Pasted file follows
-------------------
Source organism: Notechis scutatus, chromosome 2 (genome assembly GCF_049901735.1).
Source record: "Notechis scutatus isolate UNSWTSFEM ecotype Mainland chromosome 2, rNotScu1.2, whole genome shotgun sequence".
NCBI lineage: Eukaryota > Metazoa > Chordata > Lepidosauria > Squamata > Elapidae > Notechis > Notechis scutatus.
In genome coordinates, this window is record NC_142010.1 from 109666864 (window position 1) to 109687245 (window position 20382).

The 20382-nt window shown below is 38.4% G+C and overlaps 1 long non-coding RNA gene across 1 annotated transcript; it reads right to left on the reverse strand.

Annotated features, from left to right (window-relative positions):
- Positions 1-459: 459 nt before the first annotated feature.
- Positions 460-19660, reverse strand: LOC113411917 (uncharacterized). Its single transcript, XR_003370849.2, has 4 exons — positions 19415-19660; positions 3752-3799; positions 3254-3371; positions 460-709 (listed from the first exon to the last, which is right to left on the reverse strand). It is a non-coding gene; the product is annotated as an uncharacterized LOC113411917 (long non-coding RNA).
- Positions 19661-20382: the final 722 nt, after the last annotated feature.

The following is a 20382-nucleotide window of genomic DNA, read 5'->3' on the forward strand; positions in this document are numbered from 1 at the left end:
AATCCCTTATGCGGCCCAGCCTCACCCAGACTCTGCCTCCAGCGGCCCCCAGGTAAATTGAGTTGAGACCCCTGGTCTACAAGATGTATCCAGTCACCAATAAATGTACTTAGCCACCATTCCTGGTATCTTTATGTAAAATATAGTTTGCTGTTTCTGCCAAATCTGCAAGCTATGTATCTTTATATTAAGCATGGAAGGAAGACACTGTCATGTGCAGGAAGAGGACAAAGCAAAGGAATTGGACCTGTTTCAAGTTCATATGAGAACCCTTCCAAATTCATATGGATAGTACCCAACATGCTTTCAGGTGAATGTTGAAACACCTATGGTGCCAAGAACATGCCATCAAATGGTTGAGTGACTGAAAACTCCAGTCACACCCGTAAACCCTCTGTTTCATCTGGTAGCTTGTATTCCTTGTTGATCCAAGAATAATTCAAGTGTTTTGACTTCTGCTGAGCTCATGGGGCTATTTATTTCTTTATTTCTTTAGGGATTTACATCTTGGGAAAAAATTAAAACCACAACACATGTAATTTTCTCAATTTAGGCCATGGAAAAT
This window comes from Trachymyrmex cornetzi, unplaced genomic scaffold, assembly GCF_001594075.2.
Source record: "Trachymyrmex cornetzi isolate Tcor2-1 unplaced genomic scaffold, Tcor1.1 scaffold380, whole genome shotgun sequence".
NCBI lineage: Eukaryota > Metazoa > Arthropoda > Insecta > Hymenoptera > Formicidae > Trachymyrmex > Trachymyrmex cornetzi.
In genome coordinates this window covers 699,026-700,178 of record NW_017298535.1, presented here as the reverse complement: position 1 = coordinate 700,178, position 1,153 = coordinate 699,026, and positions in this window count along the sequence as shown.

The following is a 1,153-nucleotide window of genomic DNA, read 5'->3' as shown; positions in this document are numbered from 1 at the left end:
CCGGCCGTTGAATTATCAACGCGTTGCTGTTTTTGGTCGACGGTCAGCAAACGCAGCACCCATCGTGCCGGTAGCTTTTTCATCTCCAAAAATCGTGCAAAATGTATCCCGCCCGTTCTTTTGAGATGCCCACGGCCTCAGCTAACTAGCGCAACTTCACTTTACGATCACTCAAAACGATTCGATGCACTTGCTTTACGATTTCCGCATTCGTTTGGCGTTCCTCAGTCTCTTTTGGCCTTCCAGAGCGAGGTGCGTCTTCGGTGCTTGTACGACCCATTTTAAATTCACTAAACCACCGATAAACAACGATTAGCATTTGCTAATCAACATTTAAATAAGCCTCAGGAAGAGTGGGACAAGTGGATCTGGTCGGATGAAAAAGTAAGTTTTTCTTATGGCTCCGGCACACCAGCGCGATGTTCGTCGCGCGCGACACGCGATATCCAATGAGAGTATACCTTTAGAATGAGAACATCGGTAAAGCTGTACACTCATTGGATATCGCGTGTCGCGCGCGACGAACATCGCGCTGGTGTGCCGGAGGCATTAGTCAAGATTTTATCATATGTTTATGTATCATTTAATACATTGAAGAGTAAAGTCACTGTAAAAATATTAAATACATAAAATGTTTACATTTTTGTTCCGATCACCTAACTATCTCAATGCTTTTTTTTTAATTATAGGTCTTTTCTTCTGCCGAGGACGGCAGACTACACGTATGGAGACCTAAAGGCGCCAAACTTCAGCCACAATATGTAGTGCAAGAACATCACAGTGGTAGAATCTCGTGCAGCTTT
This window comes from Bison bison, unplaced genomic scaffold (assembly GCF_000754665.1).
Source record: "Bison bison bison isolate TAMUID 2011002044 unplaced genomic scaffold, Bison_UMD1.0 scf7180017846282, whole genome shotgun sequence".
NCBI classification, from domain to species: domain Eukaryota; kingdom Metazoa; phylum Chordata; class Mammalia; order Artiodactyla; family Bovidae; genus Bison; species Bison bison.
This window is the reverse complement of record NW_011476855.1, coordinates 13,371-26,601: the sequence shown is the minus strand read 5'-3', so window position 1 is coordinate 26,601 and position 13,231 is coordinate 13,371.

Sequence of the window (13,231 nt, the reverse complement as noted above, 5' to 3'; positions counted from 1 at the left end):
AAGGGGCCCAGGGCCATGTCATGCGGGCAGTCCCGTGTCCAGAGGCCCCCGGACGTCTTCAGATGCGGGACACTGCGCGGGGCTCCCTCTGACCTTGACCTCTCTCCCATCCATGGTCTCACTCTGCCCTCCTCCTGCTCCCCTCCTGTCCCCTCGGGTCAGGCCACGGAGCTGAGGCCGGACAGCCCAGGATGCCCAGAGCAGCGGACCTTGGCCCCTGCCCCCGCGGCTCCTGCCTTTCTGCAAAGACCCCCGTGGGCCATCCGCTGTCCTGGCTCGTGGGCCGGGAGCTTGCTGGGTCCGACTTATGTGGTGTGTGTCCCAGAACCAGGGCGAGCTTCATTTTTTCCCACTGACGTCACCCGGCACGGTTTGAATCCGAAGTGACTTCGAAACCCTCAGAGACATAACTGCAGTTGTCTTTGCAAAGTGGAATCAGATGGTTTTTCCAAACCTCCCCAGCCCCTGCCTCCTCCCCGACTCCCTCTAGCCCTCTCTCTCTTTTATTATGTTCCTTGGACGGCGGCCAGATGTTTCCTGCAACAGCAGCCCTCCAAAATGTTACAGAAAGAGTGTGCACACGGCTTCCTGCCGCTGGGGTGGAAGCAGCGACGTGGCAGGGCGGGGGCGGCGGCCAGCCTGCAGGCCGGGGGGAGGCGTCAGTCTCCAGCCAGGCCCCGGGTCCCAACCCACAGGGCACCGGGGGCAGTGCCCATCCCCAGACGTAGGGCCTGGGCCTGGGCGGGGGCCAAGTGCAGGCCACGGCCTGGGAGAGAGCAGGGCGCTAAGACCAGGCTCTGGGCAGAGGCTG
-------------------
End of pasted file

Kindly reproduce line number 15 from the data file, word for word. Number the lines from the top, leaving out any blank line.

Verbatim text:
In genome coordinates this window covers 699,026-700,178 of record NW_017298535.1, presented here as the reverse complement: position 1 = coordinate 700,178, position 1,153 = coordinate 699,026, and positions in this window count along the sequence as shown.